Moving forward on the Mt. Hood Wilderness

By Erik Fernandez of Portland, Oregon. Erik is the wilderness coordinator for Oregon Wild, preserving Oregon's wild lands, waters and wildlife.

Winter is here, and for many Oregonians that means weekends filled with skiing and snowshoeing on Mount Hood, or simply taking in the scenic beauty of this Oregon icon. January is traditionally a prime month for winter recreation, but this year it will take on extra significance. January of 2007 is the month that thousands of Oregonians who value wildlands, wildlife, and clean water want to see Congress act to pass legislation to protect more of Mount Hood and the Columbia Gorge as Wilderness.

Over the last several years, Oregon's Congressional delegation has worked hard to craft a plan to protect unspoiled wild areas as Wilderness and Wild and Scenic Rivers. Our Senators and Representatives deserve the praise and support of all Oregonians for their efforts.

Wilderness is the strongest and most effective protection that we can give to our public lands. It ensures that Americans will forever enjoy freedom and solitude through hiking, camping, boating, hunting, and fishing in a pristine setting. Wilderness protection safeguards our last wildlands from logging, mining, and other destructive development. Wild and Scenic Rivers designation gives similar protection to our waterways, protecting clean water, habitat for salmon and trout, and opportunities to enjoy rafting and fishing.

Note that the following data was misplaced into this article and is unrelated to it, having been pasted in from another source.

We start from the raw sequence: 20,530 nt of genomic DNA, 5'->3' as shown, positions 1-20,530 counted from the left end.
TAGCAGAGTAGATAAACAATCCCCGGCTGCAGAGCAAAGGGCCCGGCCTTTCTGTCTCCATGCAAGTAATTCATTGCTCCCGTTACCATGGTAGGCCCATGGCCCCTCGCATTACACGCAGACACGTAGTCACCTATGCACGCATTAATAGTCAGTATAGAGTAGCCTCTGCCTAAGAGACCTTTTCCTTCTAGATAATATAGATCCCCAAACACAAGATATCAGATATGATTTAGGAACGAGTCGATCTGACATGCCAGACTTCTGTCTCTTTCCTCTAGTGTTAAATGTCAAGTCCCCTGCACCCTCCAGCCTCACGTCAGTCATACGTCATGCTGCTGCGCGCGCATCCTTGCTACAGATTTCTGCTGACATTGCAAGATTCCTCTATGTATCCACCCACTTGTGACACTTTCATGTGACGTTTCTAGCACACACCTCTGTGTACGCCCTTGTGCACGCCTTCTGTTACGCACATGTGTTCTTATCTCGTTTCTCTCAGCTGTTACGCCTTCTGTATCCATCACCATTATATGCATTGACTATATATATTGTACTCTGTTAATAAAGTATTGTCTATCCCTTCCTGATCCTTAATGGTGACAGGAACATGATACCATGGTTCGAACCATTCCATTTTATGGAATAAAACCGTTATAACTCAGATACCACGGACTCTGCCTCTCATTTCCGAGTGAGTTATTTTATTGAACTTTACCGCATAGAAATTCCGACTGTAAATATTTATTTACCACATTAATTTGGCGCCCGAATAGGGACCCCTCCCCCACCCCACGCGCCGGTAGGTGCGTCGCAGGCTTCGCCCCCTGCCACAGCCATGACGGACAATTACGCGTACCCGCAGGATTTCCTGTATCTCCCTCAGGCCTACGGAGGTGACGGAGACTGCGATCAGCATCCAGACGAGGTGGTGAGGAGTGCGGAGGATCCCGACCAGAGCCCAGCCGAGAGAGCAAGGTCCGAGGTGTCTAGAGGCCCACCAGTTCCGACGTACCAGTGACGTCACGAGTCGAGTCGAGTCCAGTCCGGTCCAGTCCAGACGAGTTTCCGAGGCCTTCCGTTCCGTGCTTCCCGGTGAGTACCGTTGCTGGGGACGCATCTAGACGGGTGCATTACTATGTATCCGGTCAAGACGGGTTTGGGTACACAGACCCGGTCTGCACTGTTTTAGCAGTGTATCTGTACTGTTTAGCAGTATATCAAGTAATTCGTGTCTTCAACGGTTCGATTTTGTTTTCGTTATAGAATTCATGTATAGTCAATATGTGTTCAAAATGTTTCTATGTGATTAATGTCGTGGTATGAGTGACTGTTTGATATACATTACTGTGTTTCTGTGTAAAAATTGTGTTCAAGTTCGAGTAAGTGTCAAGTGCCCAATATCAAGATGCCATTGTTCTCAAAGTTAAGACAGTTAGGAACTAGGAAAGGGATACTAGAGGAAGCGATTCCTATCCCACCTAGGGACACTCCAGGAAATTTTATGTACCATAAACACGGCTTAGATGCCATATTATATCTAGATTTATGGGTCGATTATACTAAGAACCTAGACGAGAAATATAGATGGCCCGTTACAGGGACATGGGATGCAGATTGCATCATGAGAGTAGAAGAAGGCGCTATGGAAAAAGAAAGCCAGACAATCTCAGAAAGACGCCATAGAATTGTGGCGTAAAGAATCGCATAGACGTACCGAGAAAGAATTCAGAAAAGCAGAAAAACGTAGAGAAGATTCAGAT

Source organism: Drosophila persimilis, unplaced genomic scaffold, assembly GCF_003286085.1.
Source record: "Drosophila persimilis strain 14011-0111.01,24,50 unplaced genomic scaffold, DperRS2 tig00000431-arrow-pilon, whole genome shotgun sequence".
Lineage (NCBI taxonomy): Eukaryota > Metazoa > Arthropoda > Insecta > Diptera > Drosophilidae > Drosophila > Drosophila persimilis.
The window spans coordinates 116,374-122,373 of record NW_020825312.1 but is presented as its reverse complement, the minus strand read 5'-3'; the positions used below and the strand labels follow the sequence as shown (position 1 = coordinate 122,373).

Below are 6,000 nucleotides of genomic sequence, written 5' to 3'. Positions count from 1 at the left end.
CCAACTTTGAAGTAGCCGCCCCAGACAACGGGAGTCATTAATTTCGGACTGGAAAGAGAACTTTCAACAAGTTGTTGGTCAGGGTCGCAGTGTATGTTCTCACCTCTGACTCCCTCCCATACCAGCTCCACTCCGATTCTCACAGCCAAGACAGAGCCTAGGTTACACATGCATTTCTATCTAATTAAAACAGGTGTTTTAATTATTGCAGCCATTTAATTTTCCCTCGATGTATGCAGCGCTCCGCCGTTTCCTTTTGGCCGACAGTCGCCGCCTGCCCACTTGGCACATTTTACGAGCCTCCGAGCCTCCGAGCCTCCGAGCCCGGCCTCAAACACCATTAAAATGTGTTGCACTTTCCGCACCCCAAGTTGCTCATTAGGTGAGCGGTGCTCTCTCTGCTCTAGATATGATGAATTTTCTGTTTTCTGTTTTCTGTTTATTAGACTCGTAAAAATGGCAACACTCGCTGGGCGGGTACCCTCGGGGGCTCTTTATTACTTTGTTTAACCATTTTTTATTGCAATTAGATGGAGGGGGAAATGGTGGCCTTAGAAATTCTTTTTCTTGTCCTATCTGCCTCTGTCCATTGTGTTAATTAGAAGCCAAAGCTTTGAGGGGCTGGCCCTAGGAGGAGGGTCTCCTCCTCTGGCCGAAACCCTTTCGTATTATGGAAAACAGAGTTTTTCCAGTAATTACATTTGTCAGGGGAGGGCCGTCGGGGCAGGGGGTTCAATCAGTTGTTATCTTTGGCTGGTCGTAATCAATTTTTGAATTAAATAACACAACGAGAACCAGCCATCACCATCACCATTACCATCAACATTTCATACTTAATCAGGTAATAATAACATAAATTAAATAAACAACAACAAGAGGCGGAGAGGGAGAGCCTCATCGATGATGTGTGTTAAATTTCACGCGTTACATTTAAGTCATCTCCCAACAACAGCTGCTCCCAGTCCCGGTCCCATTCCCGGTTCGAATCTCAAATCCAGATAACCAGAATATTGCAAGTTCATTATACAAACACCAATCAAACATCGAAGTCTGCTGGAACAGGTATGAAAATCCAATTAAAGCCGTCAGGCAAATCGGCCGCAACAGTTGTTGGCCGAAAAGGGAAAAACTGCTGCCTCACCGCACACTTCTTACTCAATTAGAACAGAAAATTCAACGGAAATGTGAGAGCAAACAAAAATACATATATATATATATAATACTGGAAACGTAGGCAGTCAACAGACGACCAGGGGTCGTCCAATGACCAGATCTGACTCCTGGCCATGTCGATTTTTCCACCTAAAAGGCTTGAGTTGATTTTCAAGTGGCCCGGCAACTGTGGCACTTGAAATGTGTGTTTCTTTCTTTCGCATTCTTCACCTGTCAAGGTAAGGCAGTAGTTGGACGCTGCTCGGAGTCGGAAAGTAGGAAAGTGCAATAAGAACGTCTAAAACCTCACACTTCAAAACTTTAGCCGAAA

In July of 2006, Representative Earl Blumenauer, a Democrat, reached across the political aisle to work with Representative Greg Walden, a Republican, on the Mount Hood Stewardship Legacy Act. Similarly, Democratic Senator Ron Wyden joined with Republican Senator Gordon Smith to advance the Lewis and Clark Mount Hood Wilderness Act. While these two plans differed on details, both were built upon the understanding that the pristine forests, rivers, and lakes of Mount Hood and the Columbia Gorge are an important part of what makes Oregon such a special place to live, work, and raise a family.